About

 

Larissa Petrucci, MS, is a Research Assistant at the Labor Education and Research Center and Ph.D. Candidate in the Department of Sociology at the University of Oregon. Her her research and teaching specialities are in Labor and Labor Movements, Feminist Theory, Organizations, Occupations, and Work, and Qualitative Research Methods. She has published research on the development of postfeminist communities as a means to address institutional sexism, and has co-authored research exploring workers’ responses to unpredictable scheduling practices and institutional communication on sexual violence. She has also co-authored reports on Oregon’s Fair Work Week Legislation, and is currently preparing a manuscript on a co-authored longitudinal research project assessing the impacts of COVID-19 on low-wage service workers’ experiences in Oregon.

In 2020 Larissa was awarded the Wasby-Johnson Dissertation Fellowship for her dissertation research, which explores the work arrangements of software workers in the Pacific Northwest. Her project aims to demystify the software labor process by showing how a project management method called Agile allows firms to achieve what she calls Taylored Flexibility – a managerial strategy to improve control over unpredictable and discontinuous work by using a combination of both direct and ‘soft’ controls, primarily through an emphasis on electronic surveillance and the cultivation of peer empathy on teams. Most notably, she illuminates the importance of the spatial coordination of workers under Agile, raising questions about the viability of remote work for software workers.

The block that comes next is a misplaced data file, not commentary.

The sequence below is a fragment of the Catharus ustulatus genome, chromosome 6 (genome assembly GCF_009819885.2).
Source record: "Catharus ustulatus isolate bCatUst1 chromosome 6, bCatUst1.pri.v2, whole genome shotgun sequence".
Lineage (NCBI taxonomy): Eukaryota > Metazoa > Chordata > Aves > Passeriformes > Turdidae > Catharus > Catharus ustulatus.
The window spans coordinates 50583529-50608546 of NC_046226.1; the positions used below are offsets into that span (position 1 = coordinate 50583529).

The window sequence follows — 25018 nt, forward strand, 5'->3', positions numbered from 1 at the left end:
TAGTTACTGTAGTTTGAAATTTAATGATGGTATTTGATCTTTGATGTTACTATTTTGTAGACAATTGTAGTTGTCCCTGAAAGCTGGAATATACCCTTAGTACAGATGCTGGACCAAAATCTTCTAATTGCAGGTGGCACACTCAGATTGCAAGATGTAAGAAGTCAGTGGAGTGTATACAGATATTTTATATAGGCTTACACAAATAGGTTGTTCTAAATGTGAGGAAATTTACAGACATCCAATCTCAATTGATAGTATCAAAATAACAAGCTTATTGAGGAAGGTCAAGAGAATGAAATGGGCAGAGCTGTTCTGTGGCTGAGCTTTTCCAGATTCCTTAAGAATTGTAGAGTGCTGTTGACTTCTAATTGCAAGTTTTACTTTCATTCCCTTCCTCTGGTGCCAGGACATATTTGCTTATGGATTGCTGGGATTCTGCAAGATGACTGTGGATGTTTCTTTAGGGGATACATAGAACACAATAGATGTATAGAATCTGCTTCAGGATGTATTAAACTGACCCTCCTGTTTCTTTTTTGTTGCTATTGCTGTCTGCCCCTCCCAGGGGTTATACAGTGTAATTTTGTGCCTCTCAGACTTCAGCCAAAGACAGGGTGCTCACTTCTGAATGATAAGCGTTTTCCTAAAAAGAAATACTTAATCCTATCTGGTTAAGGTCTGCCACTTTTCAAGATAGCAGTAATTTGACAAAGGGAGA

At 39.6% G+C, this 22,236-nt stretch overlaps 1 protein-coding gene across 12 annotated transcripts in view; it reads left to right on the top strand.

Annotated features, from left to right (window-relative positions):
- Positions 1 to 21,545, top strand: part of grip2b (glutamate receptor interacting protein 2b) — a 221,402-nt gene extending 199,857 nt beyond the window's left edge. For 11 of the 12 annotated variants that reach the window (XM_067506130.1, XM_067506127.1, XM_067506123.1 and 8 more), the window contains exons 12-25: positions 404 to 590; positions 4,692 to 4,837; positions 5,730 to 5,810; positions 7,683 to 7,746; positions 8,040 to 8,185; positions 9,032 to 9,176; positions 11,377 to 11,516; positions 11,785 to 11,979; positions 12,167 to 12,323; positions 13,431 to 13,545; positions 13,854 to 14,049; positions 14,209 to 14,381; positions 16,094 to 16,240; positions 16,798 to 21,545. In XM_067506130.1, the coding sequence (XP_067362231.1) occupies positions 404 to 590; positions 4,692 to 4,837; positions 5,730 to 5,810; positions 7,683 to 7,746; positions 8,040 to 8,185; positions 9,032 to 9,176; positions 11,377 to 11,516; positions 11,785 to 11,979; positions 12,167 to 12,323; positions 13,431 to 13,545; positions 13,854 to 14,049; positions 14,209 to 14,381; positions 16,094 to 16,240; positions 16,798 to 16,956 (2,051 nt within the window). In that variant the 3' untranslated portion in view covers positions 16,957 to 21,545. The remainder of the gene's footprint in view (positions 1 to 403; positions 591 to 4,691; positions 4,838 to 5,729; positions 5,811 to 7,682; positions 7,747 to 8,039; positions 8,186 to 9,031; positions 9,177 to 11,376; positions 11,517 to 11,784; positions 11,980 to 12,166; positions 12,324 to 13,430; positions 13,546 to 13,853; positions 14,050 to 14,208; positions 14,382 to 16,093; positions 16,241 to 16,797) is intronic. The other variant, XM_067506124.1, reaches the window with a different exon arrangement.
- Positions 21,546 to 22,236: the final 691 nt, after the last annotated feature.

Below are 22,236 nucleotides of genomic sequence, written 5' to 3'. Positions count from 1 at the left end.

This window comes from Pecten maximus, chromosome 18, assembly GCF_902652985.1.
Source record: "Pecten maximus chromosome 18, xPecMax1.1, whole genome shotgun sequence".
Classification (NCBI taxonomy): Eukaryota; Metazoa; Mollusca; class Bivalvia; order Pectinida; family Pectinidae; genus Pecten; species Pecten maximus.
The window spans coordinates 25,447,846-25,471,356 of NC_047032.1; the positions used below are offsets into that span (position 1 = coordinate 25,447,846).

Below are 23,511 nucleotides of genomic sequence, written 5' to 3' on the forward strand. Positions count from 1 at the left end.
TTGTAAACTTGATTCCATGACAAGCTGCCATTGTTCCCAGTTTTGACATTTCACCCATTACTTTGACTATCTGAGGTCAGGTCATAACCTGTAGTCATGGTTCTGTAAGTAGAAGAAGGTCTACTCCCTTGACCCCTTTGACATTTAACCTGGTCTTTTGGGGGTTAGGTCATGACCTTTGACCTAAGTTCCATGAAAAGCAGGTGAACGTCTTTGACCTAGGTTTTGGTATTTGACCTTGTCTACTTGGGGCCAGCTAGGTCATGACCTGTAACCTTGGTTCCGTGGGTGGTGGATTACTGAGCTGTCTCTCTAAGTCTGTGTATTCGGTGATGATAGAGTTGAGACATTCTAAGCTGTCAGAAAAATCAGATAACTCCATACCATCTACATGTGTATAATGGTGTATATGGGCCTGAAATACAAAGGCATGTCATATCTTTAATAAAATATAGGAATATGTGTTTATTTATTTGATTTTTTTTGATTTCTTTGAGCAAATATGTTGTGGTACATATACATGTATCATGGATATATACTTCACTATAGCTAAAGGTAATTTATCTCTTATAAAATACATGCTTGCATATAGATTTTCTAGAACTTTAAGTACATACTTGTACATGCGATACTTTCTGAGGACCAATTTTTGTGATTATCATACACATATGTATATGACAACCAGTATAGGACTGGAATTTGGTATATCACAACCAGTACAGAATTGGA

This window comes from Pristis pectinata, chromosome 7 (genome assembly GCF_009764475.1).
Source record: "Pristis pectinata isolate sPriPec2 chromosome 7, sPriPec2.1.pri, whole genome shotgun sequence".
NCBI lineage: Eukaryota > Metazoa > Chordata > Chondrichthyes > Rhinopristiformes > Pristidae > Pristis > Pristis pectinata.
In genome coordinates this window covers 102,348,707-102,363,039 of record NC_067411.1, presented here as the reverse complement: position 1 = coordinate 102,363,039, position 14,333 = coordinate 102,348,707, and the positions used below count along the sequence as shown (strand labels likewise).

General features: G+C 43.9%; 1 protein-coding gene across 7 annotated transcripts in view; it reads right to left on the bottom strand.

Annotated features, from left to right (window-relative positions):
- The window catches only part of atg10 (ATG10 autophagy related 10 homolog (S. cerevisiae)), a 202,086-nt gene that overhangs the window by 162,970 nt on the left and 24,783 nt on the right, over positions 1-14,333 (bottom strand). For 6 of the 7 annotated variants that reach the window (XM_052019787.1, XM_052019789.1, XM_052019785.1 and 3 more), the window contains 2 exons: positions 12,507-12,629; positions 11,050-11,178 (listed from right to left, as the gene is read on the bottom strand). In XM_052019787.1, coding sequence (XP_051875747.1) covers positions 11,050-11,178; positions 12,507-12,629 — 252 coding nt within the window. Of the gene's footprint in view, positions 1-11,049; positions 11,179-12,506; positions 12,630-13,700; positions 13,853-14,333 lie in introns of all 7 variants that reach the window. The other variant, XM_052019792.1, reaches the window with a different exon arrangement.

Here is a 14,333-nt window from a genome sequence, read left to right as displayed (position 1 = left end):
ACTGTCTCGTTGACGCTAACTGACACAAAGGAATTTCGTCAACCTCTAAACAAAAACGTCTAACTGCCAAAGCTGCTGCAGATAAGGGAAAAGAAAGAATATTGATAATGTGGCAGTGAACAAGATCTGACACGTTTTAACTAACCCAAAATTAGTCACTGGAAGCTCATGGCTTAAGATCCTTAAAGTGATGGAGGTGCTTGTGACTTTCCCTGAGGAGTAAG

Beyond her research, Larissa is passionate and energetic instructor in sociology, and received the Charles W. Hunt Excellence in Teaching Award in 2019. She has taught online and in-person courses on Sociological Research Methods, American Society, and Work and Occupations, and designed an upper-division course titled Transformations in the Labor Process.

Larissa is also a dedicated union activist, serving in a number of leadership roles in the Graduate Teaching Fellows Federation (GTFF) including the 2019 Bargaining Committee.